I’m not really much of a cycling fan, but I am a sports fan who lived in Austin, TX for part of Lance Armstrong’s string of Tour de France victories. Thus, I am not completely unbiased when it comes to the recent USADA allegations against Lance. However, I don’t think anyone else is either. More importantly, the situation is far more complicated than the popular press has been reporting. To pick just one example, check out the Huffington Posts rather short blurb about the situation.
I didn’t write about most of the mainstream press stories because–stop the presses–this is a regular occurrence for the mainstream press. However, seeing John Gruber’s recent link to the new book coming out by Tyler Hamilton made me at least want to discuss this one element of the situation: There is no ‘smoking gun’ here; this situation is massively complicated. Hamilton may have absolutely no credibility left. He is either a nearly broke, mentally ill individual that basically drove away his first wife, or he is simply a divorcee suffering from depression and seeking to make some money by telling an important story. Either way, he’s not being altruistic about this situation; he’s here to hock a book not graciously unveil the smoking gun that should have been revealed years ago.
Many of the facts of this case can be interpreted one way or the other. We know for a fact that the USADA alleges that Armstrong was doping. Was the USADA simply doing its job or were they on a crusade against Lance? We know for a fact that Armstrong is not contesting the charges. Is not contesting the charges an admission of guilt or was Lance really just tired of the fighting? We know for a fact that Armstrong never actually failed a drug test during his career. Is that because he wasn’t doping or because he was simply better at it than everyone else?
I don’t think there’s an easy answer here, and there are many parallels to baseball’s situation with the steroid era. How do you rewrite the record books to serve justice? It’s complicated. I think the best writing I’ve seen about Lance’s situation is from Craig Miller, a sports radio host in Dallas:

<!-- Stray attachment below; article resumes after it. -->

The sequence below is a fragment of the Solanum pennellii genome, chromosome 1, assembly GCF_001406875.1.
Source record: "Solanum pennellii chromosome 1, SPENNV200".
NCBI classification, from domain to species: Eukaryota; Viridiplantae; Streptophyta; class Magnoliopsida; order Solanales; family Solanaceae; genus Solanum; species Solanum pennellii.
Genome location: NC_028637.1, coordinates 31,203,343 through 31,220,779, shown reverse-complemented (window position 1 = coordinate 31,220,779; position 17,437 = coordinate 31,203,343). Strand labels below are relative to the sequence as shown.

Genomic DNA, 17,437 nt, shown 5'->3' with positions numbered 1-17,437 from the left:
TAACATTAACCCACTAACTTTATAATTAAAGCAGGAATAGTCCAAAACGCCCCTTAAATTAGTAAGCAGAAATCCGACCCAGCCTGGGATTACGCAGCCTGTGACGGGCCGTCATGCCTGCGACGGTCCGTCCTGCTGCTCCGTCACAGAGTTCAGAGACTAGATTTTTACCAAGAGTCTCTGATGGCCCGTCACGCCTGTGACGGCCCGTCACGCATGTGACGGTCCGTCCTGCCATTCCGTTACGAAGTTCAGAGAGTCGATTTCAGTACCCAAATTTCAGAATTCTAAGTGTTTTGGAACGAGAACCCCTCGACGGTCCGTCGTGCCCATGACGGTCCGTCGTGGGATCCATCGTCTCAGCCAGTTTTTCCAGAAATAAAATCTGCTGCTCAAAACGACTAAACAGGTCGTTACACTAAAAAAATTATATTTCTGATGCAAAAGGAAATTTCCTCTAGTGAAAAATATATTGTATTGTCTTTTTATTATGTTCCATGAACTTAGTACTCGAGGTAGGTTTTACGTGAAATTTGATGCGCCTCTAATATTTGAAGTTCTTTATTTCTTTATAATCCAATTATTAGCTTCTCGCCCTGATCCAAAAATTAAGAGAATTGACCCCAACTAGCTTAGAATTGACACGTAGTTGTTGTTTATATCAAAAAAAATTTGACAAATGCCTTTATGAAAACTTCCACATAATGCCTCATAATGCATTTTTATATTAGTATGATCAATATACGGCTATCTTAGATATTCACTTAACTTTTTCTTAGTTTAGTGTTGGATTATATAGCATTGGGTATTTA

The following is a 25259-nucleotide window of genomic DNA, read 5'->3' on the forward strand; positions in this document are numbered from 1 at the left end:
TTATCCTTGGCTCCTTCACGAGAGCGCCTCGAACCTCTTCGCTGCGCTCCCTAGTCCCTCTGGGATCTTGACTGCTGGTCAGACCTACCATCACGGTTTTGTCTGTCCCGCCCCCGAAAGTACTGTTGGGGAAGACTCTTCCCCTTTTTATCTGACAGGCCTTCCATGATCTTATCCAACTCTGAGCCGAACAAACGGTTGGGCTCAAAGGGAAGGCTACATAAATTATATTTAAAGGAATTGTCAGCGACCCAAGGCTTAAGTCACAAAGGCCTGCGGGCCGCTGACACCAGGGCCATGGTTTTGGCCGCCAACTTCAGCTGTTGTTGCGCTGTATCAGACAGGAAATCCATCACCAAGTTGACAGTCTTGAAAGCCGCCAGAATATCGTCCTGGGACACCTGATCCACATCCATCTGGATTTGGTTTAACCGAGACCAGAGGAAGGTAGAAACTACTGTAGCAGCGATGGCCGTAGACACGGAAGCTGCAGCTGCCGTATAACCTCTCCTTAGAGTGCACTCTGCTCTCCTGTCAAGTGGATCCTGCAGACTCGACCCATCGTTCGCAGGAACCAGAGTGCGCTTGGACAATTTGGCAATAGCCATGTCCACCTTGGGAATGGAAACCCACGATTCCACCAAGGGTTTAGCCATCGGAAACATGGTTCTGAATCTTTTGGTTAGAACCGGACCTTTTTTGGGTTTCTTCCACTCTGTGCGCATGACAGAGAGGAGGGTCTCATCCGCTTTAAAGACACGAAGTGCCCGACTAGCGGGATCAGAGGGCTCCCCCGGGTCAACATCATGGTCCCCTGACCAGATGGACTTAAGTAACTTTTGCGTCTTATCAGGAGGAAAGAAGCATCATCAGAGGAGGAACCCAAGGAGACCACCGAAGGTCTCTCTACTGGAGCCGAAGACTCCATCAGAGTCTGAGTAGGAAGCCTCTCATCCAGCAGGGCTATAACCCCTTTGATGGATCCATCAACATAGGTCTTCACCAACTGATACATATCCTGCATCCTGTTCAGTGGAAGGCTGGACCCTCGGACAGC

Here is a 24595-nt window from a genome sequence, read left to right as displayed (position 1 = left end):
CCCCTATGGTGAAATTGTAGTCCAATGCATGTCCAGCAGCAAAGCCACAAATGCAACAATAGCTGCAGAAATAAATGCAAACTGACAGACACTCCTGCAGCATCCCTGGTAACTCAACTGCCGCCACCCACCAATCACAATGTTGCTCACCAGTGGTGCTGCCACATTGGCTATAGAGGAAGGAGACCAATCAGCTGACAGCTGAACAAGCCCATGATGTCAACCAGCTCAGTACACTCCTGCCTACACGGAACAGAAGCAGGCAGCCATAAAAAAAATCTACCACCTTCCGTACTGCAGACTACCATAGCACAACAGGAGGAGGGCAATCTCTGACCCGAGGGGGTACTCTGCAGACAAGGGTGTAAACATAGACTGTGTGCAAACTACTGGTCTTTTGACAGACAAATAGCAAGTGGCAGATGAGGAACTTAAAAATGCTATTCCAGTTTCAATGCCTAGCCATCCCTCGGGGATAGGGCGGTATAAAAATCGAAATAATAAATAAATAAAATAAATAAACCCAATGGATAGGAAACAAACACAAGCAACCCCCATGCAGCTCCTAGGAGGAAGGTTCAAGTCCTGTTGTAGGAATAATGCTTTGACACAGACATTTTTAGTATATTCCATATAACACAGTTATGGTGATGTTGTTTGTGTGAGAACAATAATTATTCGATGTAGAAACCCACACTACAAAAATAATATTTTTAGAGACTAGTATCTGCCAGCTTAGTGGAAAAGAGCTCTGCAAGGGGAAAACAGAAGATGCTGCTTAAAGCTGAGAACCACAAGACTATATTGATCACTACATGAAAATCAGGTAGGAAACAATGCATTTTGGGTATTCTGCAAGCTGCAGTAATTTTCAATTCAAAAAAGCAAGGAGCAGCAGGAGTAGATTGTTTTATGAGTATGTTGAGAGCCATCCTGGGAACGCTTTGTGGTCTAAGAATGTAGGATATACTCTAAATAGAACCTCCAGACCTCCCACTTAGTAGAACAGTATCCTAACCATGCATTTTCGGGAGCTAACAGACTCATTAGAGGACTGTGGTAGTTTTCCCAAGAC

Do I think Lance doped? I think he’s a true freak of nature, and stronger in the mind than most athletes I’ve ever covered–yet, it’s hard to believe that he won cleanly when everyone else was doping. I believe he was better than everyone, but not that much better. However, the playing field was level–practically everyone in the 90′s and 00′s in the pro peloton was doping, therefore, Lance was the strongest. If the entire peloton, including Lance, had been clean, I believe Lance still wins. So, while I think it was highly probably that Lance doped, I don’t think it gave him an unfair advantage since everyone else was doping, too. It doesn’t make what any of them did right, it’s just (as Dan McDowell might say) the way it was.
I’m not sure I believe Lance was doping. He never failed a test during his career, and there were definitely others who did. It wasn’t like baseball prior to 2005; there was a testing procedure in place. If it wasn’t working, then we can fix it, but I’m tired of all the after-the-fact second guessing that goes on for decades. I’m starting to feel that the best approach to situations like this is to have a testing process and stick with it. If someone fails at the time, then they are out. If someone doesn’t fail, then they are in. If they were clever enough to beat the test, then so be it. Once you start questioning people who haven’t failed a test, then the whole thing devolves into a giant “he said, she said” argument with tons of money on both sides. Situations like that are massively complicated, and no one ever really wins them.